Now that he has declared for the NFL Draft, let’s take a look at what his potential earnings may be.
Oklahoma Sooners quarterback and Oakland Athletics 2018 draftee Kyler Murray officially announced his intention to declare for the NFL Draft on Monday, ending a nearly two-day saga in which fans awaited his decision.
Murray, as many of you know, won the Heisman Trophy for his outstanding quarterback play at Oklahoma. He also was picked in the first round of the 2018 MLB Draft, where the Athletics drafted him ninth overall as an outfielder.
With the deadline to declare for the NFL Draft on Monday, Murray had to make a decision: fully commit to playing professional baseball, or pivot to playing football. Murray can still play baseball, but with the news on Monday, the door remains open for a professional football career. Had he not declared for the NFL Draft, professional football would not have been an option. By declaring, however, he has made his intentions clear.
The news is important. The Athletics and Major League Baseball reportedly met with Murray in an attempt to dissuade him from making this decision, even going as far as offering him an opportunity to earn more money on top of his $4.66 million signing bonus.
Money obviously was an important factor in Murray’s decision, and now that it is all-but-certain that he will be playing in the NFL, let’s take a look at how much money he can expect to earn as a first round quarterback draft pick:
The above chart shows the rookie contracts for every quarterback selected in the first round of the NFL Draft in the past five years. Considering most first round NFL Draft picks earn fully guaranteed contracts, separating out the signing bonus from the overall contract value might just be a formality here. Signing bonuses are always fully guaranteed, but Murray will probably be paid out in full nonetheless.
The average first round quarterback earns just shy of $20 million over their four-year rookie contract, with a $12.7 million signing bonus.
A lot of this has to do with where Murray is picked. The Arizona Cardinals currently have the first overall pick, and since they selected a quarterback last year, it is unlikely he will be the top choice. The same goes for the second, where the San Francisco 49ers will be selecting. They seemingly have their long-term answer in Jimmy Garoppolo. Barring a trade, Murray won’t go first or second overall.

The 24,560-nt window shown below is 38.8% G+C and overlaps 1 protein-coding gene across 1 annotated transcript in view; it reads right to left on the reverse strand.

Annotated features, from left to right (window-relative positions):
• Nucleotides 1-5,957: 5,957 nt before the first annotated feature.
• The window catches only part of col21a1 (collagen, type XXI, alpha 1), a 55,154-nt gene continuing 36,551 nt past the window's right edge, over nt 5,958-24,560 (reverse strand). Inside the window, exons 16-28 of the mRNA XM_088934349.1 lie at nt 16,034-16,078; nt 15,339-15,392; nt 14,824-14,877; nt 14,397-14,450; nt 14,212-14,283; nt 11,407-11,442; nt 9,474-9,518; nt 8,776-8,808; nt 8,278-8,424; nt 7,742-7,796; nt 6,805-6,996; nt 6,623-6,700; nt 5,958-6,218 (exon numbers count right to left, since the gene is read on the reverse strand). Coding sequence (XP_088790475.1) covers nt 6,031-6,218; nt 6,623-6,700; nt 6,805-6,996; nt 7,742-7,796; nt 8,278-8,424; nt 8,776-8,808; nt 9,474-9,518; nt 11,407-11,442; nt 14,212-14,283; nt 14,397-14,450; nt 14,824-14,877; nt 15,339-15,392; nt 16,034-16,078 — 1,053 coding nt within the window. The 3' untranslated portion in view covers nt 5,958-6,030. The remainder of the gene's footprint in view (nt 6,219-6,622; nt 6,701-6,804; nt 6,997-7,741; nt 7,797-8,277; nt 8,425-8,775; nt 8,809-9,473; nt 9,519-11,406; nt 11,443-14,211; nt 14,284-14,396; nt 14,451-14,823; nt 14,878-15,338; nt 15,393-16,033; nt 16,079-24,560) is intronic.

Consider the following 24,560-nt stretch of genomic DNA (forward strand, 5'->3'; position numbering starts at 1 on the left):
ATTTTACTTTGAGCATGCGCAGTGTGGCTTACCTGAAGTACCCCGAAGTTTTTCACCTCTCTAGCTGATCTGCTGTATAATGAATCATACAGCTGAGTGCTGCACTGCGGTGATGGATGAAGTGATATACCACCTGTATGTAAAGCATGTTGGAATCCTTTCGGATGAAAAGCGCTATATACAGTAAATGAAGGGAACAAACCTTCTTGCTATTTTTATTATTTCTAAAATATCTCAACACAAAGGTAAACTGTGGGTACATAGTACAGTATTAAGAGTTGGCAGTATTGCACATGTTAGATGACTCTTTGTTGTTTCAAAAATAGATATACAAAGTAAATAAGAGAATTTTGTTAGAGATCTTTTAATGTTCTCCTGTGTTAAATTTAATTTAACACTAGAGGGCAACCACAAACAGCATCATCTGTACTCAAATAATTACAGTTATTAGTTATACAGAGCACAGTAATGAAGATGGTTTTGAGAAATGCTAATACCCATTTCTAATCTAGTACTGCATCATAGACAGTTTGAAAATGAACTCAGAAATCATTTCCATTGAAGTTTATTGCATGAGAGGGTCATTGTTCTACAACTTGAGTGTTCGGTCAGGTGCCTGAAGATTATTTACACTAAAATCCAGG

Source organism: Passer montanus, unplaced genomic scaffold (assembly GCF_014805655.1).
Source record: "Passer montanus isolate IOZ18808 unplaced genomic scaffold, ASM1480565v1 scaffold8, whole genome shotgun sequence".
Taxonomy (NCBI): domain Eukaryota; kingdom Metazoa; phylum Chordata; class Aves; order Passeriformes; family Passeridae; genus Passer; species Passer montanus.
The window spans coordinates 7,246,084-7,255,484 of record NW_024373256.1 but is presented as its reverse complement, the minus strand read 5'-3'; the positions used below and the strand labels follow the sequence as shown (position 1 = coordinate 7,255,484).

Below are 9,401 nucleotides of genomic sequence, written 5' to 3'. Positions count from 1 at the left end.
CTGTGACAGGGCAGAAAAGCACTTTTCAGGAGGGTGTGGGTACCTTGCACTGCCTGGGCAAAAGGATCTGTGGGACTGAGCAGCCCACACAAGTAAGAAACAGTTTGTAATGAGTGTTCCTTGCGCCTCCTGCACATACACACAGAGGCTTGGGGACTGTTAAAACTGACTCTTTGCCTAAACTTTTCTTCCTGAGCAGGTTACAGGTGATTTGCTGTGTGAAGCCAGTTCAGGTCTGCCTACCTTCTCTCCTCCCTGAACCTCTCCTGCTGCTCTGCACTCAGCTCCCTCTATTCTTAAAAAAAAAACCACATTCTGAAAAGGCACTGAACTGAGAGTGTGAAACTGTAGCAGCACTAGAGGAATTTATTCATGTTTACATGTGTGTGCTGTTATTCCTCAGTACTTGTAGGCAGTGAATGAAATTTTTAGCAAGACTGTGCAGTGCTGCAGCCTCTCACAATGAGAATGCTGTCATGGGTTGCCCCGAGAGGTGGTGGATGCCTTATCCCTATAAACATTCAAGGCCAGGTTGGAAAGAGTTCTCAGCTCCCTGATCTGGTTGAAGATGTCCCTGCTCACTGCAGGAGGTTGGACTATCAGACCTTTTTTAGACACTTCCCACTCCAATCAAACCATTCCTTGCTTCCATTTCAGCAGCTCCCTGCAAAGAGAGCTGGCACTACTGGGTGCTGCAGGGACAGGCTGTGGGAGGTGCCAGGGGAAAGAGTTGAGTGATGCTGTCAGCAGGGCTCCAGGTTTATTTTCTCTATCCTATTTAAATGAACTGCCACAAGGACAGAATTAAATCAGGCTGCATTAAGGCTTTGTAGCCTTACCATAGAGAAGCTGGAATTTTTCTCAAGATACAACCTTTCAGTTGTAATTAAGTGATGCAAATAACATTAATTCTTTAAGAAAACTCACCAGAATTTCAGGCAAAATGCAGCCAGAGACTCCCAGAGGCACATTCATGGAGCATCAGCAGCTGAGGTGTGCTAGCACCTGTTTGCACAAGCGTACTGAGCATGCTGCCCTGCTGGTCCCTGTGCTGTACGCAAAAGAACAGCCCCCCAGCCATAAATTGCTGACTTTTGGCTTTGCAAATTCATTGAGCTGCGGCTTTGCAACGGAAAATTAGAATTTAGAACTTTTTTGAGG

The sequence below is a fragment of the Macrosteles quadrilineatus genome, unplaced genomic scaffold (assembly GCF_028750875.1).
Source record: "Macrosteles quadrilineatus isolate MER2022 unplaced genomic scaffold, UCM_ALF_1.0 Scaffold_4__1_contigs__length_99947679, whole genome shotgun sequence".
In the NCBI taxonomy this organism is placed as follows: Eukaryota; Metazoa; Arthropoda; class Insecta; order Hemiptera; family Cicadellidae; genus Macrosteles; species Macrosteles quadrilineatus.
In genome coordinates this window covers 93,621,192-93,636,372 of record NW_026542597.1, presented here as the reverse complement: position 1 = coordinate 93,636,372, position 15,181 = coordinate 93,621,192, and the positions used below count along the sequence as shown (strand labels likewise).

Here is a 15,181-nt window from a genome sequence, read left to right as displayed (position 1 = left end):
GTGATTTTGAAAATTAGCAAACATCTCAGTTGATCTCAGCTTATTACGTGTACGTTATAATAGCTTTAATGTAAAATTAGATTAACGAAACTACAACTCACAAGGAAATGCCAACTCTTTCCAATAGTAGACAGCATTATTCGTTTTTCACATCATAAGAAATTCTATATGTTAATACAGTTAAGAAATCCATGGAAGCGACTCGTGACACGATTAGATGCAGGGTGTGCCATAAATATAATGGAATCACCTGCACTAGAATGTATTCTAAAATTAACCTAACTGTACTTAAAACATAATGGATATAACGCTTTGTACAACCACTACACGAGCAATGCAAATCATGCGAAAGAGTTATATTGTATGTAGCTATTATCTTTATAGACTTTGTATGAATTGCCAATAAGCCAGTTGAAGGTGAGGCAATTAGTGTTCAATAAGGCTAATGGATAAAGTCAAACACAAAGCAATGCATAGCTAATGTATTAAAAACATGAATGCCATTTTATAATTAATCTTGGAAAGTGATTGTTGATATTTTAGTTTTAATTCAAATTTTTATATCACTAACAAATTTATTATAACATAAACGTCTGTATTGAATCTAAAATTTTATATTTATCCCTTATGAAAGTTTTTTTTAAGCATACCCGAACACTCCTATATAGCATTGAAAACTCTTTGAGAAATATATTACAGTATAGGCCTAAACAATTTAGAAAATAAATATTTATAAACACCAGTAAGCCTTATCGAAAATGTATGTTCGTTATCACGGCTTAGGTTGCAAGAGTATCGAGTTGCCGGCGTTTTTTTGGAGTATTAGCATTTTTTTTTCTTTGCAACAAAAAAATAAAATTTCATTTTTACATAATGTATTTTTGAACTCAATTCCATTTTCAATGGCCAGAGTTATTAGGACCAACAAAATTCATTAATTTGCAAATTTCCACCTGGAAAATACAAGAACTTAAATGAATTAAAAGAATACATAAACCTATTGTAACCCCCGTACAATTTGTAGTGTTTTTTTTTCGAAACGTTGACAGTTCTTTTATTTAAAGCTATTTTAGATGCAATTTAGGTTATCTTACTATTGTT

Marcus White at NBC Sports Bay Area (h/t Yahoo Sports) aggregated three mock drafts to see where Murray will be selected. The Athletic had him at No. 15 overall to the Redskins, USA Today had him No. 27 overall to the Raiders and CBS Sports had him No. 29 overall to the Patriots.
Using the five years of data that I collected, I was able to create a scatter plot showing the impact of pick position on overall contract value for first round quarterbacks.
The polynomial trend line that I created in Excel has a R-squared value of 0.913, making it the best option to reduce variability among this data. Therefore, we can use it to have a decent idea of where Murray’s resulting contract may lie.
If Murray is picked at 15th overall, the trend line projects him to earn $12,509,025 on his rookie contract. The best comparison for that scenario is Deshaun Watson, who was selected at 12th overall and earned $13.85 million. If he falls further, to 27th or to 29th, he’d expect to earn about $8 or $9 million.
Of course, Murray could earn a larger sum, considering draft bonuses increase every year. He could also use his leverage to earn more money than otherwise expected by threatening to play baseball, similar to how John Elway threatened to play baseball when the Colts drafted him in 1983.
Still, conflicting reports arose about whether Murray demanded the Athletics pay him $15 million more to play baseball. Jeff Passan of ESPN pretty much shut those down. But, in a world in which the Athletics did offer him $15 million more to continue to play baseball, he would have made $19.66 million playing baseball before even stepping on the major league diamond, a number that I don’t think he’ll be able to get playing football.
Devan Fink is a Featured Writer for Beyond The Box Score. You can follow him on Twitter @DevanFink.